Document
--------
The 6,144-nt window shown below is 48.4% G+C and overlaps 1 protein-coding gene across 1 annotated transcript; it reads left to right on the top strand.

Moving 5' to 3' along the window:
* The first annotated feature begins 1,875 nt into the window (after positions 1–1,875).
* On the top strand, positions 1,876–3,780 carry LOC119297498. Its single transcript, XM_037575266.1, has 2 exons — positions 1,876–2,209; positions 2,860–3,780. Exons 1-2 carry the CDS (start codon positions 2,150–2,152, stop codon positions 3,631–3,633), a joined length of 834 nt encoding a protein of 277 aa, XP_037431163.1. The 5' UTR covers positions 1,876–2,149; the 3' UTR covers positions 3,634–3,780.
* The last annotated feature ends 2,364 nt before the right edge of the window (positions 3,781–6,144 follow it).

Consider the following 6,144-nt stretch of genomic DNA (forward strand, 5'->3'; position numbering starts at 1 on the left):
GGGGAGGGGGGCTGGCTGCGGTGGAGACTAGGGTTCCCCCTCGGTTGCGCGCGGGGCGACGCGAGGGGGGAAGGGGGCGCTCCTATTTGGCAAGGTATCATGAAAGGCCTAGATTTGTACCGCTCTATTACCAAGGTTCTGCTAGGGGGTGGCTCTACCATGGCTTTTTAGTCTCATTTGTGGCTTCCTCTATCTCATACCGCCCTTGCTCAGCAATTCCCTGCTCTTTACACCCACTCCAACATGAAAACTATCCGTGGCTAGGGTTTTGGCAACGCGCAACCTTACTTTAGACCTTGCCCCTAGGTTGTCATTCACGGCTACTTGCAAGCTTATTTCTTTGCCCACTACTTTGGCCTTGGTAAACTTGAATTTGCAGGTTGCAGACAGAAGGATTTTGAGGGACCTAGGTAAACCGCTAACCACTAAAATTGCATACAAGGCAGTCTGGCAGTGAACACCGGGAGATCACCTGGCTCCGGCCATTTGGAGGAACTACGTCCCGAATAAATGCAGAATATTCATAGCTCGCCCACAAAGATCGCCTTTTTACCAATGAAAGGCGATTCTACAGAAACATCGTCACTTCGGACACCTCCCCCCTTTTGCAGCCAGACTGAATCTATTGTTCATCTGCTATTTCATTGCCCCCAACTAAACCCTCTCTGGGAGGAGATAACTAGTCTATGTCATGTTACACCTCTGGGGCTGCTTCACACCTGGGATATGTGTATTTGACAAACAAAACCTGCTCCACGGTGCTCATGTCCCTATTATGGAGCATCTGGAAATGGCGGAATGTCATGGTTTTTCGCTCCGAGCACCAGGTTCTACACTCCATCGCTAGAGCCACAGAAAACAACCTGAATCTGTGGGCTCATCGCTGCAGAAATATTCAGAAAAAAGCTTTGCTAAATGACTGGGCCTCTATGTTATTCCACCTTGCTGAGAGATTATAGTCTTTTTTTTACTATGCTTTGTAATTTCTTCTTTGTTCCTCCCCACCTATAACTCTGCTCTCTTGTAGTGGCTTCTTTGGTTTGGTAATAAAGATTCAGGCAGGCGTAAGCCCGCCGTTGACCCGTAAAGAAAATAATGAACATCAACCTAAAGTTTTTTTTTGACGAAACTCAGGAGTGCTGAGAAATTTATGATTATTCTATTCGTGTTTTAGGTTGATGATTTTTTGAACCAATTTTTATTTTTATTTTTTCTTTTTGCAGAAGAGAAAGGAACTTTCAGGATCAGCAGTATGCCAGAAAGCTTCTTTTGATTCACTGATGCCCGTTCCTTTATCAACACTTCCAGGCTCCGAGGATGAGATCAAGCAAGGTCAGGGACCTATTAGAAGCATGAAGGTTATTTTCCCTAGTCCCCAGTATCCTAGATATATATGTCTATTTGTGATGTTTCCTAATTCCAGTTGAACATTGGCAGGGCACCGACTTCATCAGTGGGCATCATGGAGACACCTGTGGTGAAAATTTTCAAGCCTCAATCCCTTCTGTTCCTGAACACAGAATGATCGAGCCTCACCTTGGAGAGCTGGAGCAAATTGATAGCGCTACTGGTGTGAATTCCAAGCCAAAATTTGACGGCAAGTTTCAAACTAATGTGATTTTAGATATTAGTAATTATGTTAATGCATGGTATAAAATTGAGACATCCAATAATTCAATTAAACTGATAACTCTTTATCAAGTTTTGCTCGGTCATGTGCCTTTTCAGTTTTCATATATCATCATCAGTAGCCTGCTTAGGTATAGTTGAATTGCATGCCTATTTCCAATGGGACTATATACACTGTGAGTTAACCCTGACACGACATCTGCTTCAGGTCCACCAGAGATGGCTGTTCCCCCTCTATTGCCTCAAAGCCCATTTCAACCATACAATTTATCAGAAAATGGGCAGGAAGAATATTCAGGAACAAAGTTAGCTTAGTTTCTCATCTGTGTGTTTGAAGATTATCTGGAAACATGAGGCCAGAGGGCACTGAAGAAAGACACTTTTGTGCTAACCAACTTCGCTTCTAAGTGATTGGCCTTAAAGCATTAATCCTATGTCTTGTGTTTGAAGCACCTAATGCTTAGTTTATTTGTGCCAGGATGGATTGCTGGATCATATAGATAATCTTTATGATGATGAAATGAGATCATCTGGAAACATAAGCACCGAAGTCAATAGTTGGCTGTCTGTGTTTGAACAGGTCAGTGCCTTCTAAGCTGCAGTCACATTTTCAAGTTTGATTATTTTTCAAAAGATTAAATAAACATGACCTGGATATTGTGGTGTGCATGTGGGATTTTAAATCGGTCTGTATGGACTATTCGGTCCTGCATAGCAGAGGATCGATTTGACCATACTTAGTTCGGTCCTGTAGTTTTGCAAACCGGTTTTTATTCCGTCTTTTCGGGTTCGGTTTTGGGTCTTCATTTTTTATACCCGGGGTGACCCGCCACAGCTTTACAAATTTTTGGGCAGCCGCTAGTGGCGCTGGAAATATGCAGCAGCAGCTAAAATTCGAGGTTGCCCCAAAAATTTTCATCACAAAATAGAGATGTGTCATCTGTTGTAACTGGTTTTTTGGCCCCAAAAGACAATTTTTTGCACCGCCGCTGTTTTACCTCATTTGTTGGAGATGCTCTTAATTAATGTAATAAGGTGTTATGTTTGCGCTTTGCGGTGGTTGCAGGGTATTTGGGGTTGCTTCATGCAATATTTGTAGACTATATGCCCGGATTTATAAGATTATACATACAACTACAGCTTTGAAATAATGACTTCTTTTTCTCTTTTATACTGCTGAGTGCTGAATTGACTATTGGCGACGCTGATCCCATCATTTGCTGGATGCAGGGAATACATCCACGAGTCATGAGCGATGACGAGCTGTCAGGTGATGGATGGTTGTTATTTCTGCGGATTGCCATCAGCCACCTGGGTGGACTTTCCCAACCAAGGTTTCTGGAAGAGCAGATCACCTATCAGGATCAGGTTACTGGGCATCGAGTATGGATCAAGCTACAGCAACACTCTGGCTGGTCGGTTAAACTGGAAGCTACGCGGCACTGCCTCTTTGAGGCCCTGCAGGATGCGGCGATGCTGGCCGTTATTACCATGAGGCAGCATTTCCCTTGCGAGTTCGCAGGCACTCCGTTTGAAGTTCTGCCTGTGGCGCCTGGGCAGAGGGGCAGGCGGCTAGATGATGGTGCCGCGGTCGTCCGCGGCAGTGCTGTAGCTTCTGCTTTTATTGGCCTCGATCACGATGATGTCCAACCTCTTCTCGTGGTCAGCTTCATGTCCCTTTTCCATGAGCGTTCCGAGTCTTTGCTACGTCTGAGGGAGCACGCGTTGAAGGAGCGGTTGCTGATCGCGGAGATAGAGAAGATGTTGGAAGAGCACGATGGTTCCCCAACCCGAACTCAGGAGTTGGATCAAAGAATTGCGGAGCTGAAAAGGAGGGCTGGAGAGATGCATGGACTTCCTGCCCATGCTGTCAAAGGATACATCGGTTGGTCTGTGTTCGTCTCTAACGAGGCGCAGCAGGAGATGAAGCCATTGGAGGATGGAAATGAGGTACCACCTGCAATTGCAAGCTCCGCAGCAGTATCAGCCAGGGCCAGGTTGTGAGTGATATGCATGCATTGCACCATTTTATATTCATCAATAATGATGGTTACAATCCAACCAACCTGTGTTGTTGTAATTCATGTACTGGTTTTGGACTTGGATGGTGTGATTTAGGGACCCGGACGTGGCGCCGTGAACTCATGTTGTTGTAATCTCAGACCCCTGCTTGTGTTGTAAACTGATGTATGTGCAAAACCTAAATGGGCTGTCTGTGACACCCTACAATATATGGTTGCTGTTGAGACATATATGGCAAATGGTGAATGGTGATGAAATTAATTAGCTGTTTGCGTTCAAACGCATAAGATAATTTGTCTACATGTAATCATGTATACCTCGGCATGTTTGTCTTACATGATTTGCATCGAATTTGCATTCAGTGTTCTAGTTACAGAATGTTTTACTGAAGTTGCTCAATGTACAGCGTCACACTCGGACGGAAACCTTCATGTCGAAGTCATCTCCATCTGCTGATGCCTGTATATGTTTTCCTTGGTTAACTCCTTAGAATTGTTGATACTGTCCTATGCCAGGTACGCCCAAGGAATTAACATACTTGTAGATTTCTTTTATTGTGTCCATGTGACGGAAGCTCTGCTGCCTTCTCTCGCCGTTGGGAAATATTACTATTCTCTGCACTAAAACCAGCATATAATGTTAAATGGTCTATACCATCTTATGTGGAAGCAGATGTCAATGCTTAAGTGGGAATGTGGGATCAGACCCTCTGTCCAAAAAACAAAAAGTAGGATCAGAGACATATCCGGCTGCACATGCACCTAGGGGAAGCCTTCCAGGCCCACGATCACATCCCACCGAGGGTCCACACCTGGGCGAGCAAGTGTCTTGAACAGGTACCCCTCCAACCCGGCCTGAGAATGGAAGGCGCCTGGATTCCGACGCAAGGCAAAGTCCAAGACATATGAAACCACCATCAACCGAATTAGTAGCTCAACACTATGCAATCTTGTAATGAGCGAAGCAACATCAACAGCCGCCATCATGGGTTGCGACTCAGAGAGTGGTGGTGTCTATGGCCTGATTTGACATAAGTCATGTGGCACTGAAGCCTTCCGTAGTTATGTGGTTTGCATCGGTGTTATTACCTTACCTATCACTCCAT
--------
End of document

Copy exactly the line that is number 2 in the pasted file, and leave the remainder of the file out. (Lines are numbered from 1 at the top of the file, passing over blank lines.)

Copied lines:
Moving 5' to 3' along the window: